Yes, but not in a novel. Again, rhyming is one of those devices you may specifically want in a scene, but it’s one of those elements that we need only a dash of once in a blue moon.

Here’s a sample from Sofi’s Bridge that I purposely ruined to show unwanted rhyming.

Her father’s limousine sat exactly as she’d left it. The knots were snug, but something bugged  her. This section of rope had given her trouble, and she’d left it somewhat slack. Now it was so taut it snapped when she tapped it. Must have settled with the weight. After stacking the last of the tack in the passenger compartment, she led Odin by his red collar into the house.
  • Alliteration…She sells seashells by the seashore: One of my personal favorite devices. Not a tool to use too often, but sparingly used can make a passage zing especially in internal dialogue.

  • Repetition, Say it again, Say it again: As you’re writing your brain will play tricks on you. A word you typed two minutes ago will have the annoying ability to show up again and again in the same chapter. Read your chapters aloud to yourself to catch those unwanted repeats. 

  • Specific Repetition: You will occasionally want to underline an emotion or plot point, and repetition comes in many different formats, to name only a few: Repeating the last word in a sentence, or a phrase to stress a point, or repeating the same word at the end or beginning of two sentences. TWEET THIS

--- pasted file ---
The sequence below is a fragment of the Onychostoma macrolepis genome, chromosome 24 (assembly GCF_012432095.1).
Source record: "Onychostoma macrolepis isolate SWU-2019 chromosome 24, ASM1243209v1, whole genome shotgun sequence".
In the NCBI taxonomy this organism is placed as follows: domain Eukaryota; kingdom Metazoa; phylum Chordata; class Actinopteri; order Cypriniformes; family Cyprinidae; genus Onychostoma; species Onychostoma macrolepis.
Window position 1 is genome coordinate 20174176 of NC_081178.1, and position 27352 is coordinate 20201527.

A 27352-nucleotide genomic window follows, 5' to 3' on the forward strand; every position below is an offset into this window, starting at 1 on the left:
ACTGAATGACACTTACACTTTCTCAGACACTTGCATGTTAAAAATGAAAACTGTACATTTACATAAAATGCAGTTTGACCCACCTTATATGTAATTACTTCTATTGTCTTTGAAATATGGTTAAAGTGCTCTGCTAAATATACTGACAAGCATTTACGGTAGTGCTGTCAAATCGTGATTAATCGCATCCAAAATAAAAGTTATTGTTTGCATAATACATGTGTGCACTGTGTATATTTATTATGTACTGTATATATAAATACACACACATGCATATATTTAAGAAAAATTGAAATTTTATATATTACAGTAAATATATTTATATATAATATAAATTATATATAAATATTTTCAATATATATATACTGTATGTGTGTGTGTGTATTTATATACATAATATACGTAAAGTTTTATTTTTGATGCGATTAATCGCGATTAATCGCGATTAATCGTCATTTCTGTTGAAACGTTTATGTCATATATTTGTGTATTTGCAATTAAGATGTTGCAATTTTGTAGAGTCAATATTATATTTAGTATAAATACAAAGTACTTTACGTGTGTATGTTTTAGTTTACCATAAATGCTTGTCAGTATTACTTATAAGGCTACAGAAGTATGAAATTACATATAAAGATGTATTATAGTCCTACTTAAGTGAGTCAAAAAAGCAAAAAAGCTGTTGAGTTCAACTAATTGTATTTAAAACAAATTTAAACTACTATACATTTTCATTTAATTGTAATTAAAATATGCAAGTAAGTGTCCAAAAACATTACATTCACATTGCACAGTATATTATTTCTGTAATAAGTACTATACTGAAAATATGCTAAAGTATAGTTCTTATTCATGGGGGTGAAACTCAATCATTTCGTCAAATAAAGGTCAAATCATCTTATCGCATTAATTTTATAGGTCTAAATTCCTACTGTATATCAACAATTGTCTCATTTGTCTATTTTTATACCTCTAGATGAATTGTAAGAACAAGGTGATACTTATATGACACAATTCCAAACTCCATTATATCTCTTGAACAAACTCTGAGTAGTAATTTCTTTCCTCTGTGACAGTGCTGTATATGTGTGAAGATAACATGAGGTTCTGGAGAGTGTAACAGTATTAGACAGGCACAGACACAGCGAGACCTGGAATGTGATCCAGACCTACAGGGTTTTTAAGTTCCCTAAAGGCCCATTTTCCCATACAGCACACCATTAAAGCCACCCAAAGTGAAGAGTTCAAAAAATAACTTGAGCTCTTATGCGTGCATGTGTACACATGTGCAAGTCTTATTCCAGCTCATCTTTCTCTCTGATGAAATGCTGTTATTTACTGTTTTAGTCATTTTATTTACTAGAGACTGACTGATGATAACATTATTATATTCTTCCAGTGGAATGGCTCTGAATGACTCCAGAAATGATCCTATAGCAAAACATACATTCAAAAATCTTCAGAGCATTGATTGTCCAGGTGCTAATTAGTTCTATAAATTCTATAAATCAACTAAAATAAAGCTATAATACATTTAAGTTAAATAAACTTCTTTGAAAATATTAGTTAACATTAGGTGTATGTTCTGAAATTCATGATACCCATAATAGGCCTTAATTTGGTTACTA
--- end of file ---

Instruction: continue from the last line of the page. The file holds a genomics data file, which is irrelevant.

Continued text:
In the following scene from Sofi’s Bridge the alliteration is highlighted in yellow and the planned repetition in green to alert the reader to an element of mystery in the story.

The fraying cuffs of Jimmy’s trousers from the shipyard—it wasn’t Neil’s imagination—the heat from the fire brought out the odor of sulfur and steel dust ensnared in the wool. He raised his chin. If he stood clean and in the suit he’d bought with his hard-earned money, would Miss Sofi Andersson look at him differently? See him as more than a paid laborer? Value his advice as a professional man? Ach, it made no matter.

He moved past Sofi, careful to keep his distance. His physician suits and waistcoats hung useless in the wardrobe in his mother’s house in Belfast. Maybe Jimmy was making use of them, as he was making use of Jimmy’s laborer clothes. Maybe Jimmy had even married Alison in one of his suits.


I mentioned at the start that my son Rob has given me an appreciation for modern poetry. Here is a poem he wrote for me on Mothers Day several years ago. This poem will be published in my non-fiction book Finding Sarah, Finding Me: A Birthmother’s Story to be released August 15, 2016.



To Mum

Even before I knew what to call it,
you spoke Art into my life.
Your love was patience, struggle, passion, and vigor,
all at once…
showing me a daily shine.
You raised me in kingdom language.
You spoke the sort of grace 
that brings daises to lift up their necks,
even in the face of an unkind wind.

Robert Campbell Schmidtke

Christine